Cures for melancholy: sex and chocolate cake

6 Nov|Idler readers

Recipe for happiness: chocolate cake (note: this picture represents the idea of chocolate cakes in general, a sort of Platonic ideal of chocolate cakes, and is not a picture of the specific chocolate cake whose recipe is given below)

THIS week’s Cures for Melancholy, as submitted by Idler readers, with a recipe for a chocolate cake to drive away the blues.

Sex and forgetting

• Forget about everything you’re worried about for a fortnight: do only what’s essential

• Go for walks

• Avoid social media, most newspapers and most tv

• Have orgasms

• Have nice things to eat

• Talk to people you trust

CHRIS SAVAGE KING

 

The baking cure

May I recommend baking as a cure for melancholy? It was the most useful piece of advice a GP gave me, during a long cold winter when I was plunged into what had been diagnosed as depression.

When you bake a cake, you have to slow down. Although the process is easy, you need to think methodically about what you are doing, without getting distracted. It’s very soothing. You gather and weigh ingredients, put the oven on, prepare the mixture. While your cake is baking, you can enjoy the delicious smells wafting around the kitchen. Then – best of all – you have created a home-made cake to share with someone you love. They will be impressed, because no-one bakes cakes anymore. I defy anyone to feel melancholy while eating ginger cake with a cup of tea, even in November.

ANNA SAYBURN LANE

…bake a cake.

“Never make a cake out of obligation but always with love and generosity in your heart,”

There are many times when cooking is a chore but baking sweet treats should never be.

Making a cake provides you with a feeling of contentment and happiness. So when I was feeling down last week, I baked this ‘old fashioned chocolate cake’ from Nigella’s fabulous Feast.

It cheered me up no end. And this wasn’t due to the prospect of eating it all myself, but to the anticipation of the pleasure it would give to others (in this case my husband and children).

Nigella’s old-fashioned chocolate cake

The cake:

200g of plain flour
200g of caster sugar
1 teaspoon of baking powder
½ teaspoon of bicarbonate of soda
40g of cocoa powder
175g of butter
2 large eggs
2 teaspoons of real vanilla extract
150ml of sour cream

The (proper) icing:

75g of butter
175g of good quality dark chocolate, broken into small pieces
300g of icing sugar
1 tablespoon of golden syrup
125ml of sour cream
1 teaspoons of real vanilla extract
Sugar flower decorations (optional)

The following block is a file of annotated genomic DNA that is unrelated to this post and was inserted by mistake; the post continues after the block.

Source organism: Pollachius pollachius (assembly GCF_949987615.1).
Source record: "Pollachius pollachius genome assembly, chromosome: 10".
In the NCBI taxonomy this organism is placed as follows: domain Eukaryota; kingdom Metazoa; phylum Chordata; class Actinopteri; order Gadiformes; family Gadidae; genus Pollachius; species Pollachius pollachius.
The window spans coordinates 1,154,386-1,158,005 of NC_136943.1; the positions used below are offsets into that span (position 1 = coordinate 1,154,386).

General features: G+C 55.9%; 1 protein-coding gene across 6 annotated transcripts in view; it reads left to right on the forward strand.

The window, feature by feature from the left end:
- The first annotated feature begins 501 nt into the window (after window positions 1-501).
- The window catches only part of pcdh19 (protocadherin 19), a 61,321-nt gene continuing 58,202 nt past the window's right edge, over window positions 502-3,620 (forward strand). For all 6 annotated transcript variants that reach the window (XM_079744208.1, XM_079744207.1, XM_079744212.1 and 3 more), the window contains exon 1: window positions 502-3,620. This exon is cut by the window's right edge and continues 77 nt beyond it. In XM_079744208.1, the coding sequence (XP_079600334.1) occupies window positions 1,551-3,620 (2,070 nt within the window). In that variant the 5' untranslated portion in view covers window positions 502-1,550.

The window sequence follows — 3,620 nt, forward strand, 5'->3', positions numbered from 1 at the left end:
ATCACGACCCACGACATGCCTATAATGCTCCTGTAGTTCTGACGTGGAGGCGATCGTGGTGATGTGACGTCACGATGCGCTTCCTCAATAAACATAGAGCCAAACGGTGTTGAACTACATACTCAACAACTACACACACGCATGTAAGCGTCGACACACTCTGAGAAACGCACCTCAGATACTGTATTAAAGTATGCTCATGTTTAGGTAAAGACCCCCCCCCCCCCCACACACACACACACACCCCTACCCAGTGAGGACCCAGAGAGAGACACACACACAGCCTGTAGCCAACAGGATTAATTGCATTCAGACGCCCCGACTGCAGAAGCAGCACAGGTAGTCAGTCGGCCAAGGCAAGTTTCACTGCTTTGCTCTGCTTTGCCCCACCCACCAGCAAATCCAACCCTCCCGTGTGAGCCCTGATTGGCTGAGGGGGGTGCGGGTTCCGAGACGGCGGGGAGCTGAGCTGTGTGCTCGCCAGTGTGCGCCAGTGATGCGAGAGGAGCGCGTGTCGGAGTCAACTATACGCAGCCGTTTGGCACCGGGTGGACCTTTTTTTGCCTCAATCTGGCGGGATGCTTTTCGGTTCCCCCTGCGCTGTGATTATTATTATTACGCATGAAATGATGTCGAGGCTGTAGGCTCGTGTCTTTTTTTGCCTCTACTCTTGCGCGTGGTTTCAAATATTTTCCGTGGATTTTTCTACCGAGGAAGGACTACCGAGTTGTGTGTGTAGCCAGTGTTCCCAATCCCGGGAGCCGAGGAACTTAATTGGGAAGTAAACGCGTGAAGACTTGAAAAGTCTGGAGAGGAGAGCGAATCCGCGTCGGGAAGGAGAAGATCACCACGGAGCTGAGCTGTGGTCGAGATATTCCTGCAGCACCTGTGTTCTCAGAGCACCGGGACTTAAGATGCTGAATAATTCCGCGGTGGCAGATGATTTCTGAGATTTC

Remove the butter and the sour cream from the fridge so that they can come up to room temperature and preheat the oven to 180oC.

Butter and line two 20cm sandwich tins (with removable bases) with baking parchment or greaseproof paper.

Put all the cake ingredients into a food processor and process until you have a smooth, thick batter. I don’t have a food processor so I put all the ingredients into a large mixing bowl and whisk with an electric hand whisk until everything is incorporated.

Divide the mixture equally into the two tins (I am a bit anal here and I do use the scales because I’m terrible at judging by eye) and place in the oven. Bake for about 35 minutes but start testing after 25 minutes. As ever the cakes are done when a skewer comes out clean.

Let the cakes cool on wire racks in their tins for 10 minutes and then turn out and remove the lining paper. Make sure they are completely cool before you start the icing.

For the icing, melt the butter and chocolate in a good-sized bowl either in the microwave or suspended over a pan of simmering water.

While the chocolate and butter are cooling a little sieve the icing sugar into another bowl.

Add the golden syrup to the cooled chocolate mixture, followed by the sour cream and vanilla and then when all this is combined whisk in the sieved icing sugar. You may need to add a little boiling water if the mixture is a little thick, or more icing sugar if it is too runny. It should be liquid enough to coat the cake easily but thick enough not to drip off.

Put one third of the icing on top of one of the cakes and sandwich by sitting the other cake on top. Put one third of the icing on the top of that cake and smooth to the edges. Then put the rest of the icing around the sides of the cake. Spread the icing in a swirly, textured way and decorate with sugared flowers if you want it to look like Nigella’s.

ZOE SHELTON

Got a cure for melancholy that doesn’t involve taking anti-depressant pills? Send it to: [email protected]